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ASUS RoG ARES 4GB Review

Author: Michael "SKYMTL" Hoenig
Date: July 25, 2010
Product Name: ASUS RoG ARES 4GB
 
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The Story Behind the ARES


We donít normally go into the back stories surrounding the various high-end cards on the market but the one told by ASUS about the ARES is actually quite interesting. Naturally, it all started with the need to bring one of the fastest graphics cards on the planet to market even though most people chalked the preliminary designs up to nothing but flights of fancy.


Believe it or not, the inspiration behind the RoG ARES stems from a card that was released several generations ago: a custom dual 7800GT board which packed 512MB of GDDR3. Dubbed the Extreme N7800GT Dual, this card was introduced back when SLI was still in its infancy but it represented a stepping stone for most of ASUSí custom dual GPU cards. Shortly thereafter the industry saw a renaissance of dual GPU products ranging from NVIDIAís 7950GX2, 9800GX2 and GTX 295 to ATIís own 3870X2, 3850X2, 4870X2 and finally the current HD 5970. However, the next stop on ASUSí tour was back into the NVIDIA realm.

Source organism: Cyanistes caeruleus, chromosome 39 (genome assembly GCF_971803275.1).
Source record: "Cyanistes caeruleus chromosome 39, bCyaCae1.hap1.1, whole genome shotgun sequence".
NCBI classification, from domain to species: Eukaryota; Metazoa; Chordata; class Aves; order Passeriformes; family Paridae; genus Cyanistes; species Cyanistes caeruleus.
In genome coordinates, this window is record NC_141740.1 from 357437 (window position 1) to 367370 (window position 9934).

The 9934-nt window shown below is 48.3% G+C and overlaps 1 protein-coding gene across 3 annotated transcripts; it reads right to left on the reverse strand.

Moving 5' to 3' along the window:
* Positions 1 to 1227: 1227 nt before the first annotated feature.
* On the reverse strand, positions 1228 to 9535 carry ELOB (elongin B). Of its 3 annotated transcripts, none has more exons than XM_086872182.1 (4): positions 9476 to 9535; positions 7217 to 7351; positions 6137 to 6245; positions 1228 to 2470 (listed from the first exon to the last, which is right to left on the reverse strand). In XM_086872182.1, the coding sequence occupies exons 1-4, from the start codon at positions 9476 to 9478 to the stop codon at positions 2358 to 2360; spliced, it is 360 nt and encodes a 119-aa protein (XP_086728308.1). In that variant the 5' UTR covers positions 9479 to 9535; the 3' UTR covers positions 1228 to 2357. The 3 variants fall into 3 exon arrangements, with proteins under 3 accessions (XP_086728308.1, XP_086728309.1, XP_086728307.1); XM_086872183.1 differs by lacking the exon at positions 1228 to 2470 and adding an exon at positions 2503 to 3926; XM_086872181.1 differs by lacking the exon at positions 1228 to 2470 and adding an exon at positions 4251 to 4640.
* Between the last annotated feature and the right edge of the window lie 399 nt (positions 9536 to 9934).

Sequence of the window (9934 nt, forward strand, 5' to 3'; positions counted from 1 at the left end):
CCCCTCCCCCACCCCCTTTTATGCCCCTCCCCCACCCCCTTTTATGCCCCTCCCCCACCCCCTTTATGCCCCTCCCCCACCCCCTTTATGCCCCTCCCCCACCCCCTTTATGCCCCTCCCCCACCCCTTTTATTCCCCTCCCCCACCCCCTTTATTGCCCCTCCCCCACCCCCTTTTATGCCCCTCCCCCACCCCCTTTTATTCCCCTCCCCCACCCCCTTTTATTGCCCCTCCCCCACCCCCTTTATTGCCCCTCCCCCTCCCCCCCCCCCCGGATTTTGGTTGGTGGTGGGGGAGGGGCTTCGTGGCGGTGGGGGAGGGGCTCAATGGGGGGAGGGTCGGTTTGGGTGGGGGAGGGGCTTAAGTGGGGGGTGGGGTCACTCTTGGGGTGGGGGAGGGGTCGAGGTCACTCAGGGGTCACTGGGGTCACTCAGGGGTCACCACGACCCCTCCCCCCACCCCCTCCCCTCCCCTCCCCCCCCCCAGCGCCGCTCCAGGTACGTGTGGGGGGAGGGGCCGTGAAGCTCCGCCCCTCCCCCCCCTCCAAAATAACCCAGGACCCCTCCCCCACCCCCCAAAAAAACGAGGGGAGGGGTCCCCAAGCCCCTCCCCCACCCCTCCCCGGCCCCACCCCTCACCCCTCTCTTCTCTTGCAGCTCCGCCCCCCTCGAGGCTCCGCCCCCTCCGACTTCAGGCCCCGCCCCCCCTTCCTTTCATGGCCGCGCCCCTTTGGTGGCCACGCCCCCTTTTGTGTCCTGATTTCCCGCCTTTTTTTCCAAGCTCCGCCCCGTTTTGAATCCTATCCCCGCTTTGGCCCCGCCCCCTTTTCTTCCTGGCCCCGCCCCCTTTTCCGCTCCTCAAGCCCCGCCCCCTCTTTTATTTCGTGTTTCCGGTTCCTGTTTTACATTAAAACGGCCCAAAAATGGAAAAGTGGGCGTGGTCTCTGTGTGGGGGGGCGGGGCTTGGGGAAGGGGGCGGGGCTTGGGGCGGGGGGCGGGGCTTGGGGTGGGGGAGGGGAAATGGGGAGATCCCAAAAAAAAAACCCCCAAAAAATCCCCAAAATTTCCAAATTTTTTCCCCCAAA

The ASUS GTX 295 MARS wasnít released all that long ago and despite its eye-wateringly high price, its run of 1000 units sold out in a matter of days. Its two GTX 285 cores allowed it to retain the title of the fastest graphics card in the world for some time even though initial reviews were less than positive. Itís attention towards cutting edge design won it many fans and it also laid the foundation for the ARES.


Looking carefully at their previous custom designs, ASUS decided to go with something roughly akin to that original dual 7800GT card since its axial fan design was found to have several redeeming airflow qualities. However, since a pair of HD 5870 cores sported a TDP far above and beyond that of the older 7800GT, changes naturally had to be made. The first step was to add a central 100mm high flow fan followed by a pair of massive copper heatsinks. This not only allows for adequate cooling at stock speeds but also keeps temperatures in check if the card is overclocked.


The final step (other than actually designing a tailored PCB just for this card) was to finalize the design of the heatsink shroud in order to direct airflow while at the same time being true to the RoG series the ARES finds itself in. At first glance this may seem a bit extreme to any outsider looking in but weíll say right now that this design really does work.

 
 
 

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